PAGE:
335. “Mario Makes a Move” by Jill McElmurry

Mario the squirrel liked to make different moves: from “twirly ballet arms” to “super looper”. The whole family thought the moves were amazing, artistic, astonishing…. So did Mario, of course. However,  when his Amazing Amazer didn’t  to impress his friend, Isabelle,  Mario started doubting his amazing skill and hobby. Should he start collecting sticks instead? Isabelle, had a better idea. The two combined their skills and created something even more amazing. 

Hilarious, witty, engaging, and humorously illustrated story about two athletic squirrels. It can be read for pure entertainment but it doesn’t lack  deeper messages. For one, it promotes teamwork. Mario and Isabelle’s team performance was so much more impressive than their individual stunts. Secondly, it shows that nothing good comes from raising a child in a bubble of superlatives. If Mario’s family provided him with some reality check, he wouldn’t be so disappointed to hear that “anyone can make a move”. Children need to know their value and need to feel loved, but if we constantly brainwash them with “the best, the smartest, the prettiest…”, then no wonder that we arrive at millions of talentless teenagers competing to become a new American Idol.

Recently a friend told me she resists calling her daughter pretty in order not to make her over-confident. My advice was just to add two words to the complement: you are so pretty FOR ME. Every child should be the prettiest for their parents, but no parent should make their child believe that the whole world turns around them. It is simply unfair to the child.

334. “The Ugly Duckling – El Patito Feo” Adaptation by Merce Escardo i Bas

You must know this simple tale about a little swan, mistakenly hatched in a duck nest and mistaken for a duckling. An ugly duckling. At first, the swan tried to live his life the duck way, but it was not easy to fit in. It was obvious that he was different. He didn’t belong there.  The swan left the only family he knew in pursuit of happiness and understanding. He didn’t find it among geese, he didn’t find it on a farm. He found it among the most magnificent creatures he had ever seen: Swans. He was one of them.   

What I want my son and other children to gather from this story is that there are no ugly ducklings, only misplaced swans. (And here we come to the question my son posed after reading the story: how did the swan egg get to the duck nest?) Children should never doubt their greatness and steer away from those who make them believe otherwise.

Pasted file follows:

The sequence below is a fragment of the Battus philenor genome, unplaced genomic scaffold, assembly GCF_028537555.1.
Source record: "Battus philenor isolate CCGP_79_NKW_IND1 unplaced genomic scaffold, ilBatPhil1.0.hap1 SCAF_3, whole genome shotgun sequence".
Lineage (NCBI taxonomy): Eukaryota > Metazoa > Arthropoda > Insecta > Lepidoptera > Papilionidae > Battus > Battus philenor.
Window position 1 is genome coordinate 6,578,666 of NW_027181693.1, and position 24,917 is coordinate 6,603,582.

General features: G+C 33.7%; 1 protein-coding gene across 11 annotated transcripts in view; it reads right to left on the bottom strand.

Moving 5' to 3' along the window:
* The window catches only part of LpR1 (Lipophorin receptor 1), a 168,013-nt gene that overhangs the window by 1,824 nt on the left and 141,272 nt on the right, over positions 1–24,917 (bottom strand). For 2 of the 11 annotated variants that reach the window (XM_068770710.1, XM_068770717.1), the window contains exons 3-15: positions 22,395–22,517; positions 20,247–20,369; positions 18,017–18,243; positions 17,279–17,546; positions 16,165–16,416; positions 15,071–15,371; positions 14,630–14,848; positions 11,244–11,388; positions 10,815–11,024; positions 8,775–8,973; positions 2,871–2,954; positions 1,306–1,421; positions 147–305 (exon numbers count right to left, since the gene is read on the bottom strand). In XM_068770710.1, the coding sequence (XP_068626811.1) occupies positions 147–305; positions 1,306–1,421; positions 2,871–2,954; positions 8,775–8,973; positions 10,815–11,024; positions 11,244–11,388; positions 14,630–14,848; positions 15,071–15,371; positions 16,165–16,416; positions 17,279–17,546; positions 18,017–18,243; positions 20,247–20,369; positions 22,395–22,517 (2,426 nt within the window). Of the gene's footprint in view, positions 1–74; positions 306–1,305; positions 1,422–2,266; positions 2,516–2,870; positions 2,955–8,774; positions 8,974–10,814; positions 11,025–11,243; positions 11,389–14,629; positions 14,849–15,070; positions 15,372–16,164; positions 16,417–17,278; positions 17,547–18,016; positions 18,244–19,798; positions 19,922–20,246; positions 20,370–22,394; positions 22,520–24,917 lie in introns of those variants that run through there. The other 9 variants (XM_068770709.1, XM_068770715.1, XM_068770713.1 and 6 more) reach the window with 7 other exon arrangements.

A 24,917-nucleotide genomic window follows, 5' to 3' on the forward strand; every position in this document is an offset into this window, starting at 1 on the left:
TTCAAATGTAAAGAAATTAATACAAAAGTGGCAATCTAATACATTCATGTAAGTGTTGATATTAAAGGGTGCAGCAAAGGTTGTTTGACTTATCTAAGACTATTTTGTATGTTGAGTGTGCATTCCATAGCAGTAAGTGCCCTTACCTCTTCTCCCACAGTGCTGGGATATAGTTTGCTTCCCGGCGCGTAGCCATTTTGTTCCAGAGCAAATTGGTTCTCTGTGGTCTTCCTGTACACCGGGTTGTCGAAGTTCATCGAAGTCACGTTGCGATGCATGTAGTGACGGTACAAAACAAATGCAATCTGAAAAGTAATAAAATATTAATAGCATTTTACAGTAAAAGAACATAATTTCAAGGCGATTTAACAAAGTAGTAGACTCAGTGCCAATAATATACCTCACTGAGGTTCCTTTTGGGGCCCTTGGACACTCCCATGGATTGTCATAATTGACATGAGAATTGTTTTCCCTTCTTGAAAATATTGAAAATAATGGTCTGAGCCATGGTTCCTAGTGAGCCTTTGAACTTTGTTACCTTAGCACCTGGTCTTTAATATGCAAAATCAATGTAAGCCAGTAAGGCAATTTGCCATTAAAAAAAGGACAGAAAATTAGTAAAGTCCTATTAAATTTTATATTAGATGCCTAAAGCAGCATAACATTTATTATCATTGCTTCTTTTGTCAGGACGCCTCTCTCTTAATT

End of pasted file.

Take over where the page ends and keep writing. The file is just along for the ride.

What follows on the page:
“The Ugly Duckling” makes me think about another book, “Matilda”, by R. Dahl. It is a story about a little genius born into a family of crooks and  ignorants.  Like the little swan, Matilda was very lonely, constantly humiliated, and misunderstood, UNTIL  she found Ms. Honey…

I have been looking for “The Ugly Duckling” for a while and I am really happy with this copy. It is published by Chronicle Books, as a part of Bilingual Books series. The story is retold in a very approachable way, suitable for toddlers and preschoolers, engagingly and humorously illustrated by Francesc Capdevilla, and it can be read in both, English and Spanish.

333. “It’s All About Me!” by Nancy Cote

There are many recipes for a complete family.  A traditional family with mom and dad, a single parent, one child or four or six… For us it’s always ben a 2+2 concept. Me and my husband knew that we wanted a child, but  we also knew that once we had one,  he or she would need a companion, so two was the ideal number. However, as today’s book confirms, not every child wants a baby brother or sister…

A boy gets lots of love and smiles from his parents. Whatever he does, from crawling to playing in mud, he the best. Why would mommy and daddy want another baby, then? Especially, the baby that can’t do anything, but for sleeping, crying and pooping. Of course, eventually, the ice-breaking happens and the big sibling can’t imagine not having his little baby brother around. Eventually, the older boy is old enough to realize that it is not all about him, it is not about which child is the best, but that “a family’s best”

“It’s All About Me!” is a concept story with a twist. The lively rhyme bursts with humor and the warm illustrations engage the reader on every page. It is a wonderful story for every growing family. Children’s will reaction on a new family member is hard to predict, but it is worth preparing them for their arrival.